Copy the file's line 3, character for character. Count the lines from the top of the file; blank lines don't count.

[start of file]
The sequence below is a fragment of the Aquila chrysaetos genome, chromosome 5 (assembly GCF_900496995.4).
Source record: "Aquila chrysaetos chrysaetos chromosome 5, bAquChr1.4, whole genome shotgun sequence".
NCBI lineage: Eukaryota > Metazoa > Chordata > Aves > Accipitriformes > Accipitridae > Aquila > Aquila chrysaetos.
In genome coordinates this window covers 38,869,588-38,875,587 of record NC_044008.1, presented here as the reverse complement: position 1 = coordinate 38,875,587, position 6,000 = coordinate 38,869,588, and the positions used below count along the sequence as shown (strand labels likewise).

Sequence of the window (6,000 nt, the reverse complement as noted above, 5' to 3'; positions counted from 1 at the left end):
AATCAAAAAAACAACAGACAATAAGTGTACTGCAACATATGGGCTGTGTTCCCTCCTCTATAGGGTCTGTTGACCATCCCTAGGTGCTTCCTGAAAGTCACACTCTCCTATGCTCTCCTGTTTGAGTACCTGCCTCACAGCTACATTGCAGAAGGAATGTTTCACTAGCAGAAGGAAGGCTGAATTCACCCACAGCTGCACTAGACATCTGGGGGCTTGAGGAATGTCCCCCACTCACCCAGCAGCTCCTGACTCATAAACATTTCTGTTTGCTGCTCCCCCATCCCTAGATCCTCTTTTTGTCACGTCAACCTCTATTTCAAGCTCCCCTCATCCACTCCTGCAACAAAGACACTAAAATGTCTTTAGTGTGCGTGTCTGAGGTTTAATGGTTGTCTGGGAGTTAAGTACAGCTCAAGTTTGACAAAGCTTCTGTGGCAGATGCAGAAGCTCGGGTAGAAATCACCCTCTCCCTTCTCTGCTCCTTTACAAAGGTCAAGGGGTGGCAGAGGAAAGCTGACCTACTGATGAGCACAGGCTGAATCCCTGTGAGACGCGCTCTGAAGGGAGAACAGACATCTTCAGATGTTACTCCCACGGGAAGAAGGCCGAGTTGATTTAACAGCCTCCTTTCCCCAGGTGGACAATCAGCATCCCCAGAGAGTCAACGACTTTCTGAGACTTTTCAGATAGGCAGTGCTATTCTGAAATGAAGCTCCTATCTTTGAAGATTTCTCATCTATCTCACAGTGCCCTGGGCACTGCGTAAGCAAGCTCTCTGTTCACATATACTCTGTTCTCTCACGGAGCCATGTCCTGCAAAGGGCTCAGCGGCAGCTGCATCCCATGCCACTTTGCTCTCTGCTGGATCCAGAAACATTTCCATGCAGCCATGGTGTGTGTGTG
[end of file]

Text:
NCBI lineage: Eukaryota > Metazoa > Chordata > Aves > Accipitriformes > Accipitridae > Aquila > Aquila chrysaetos.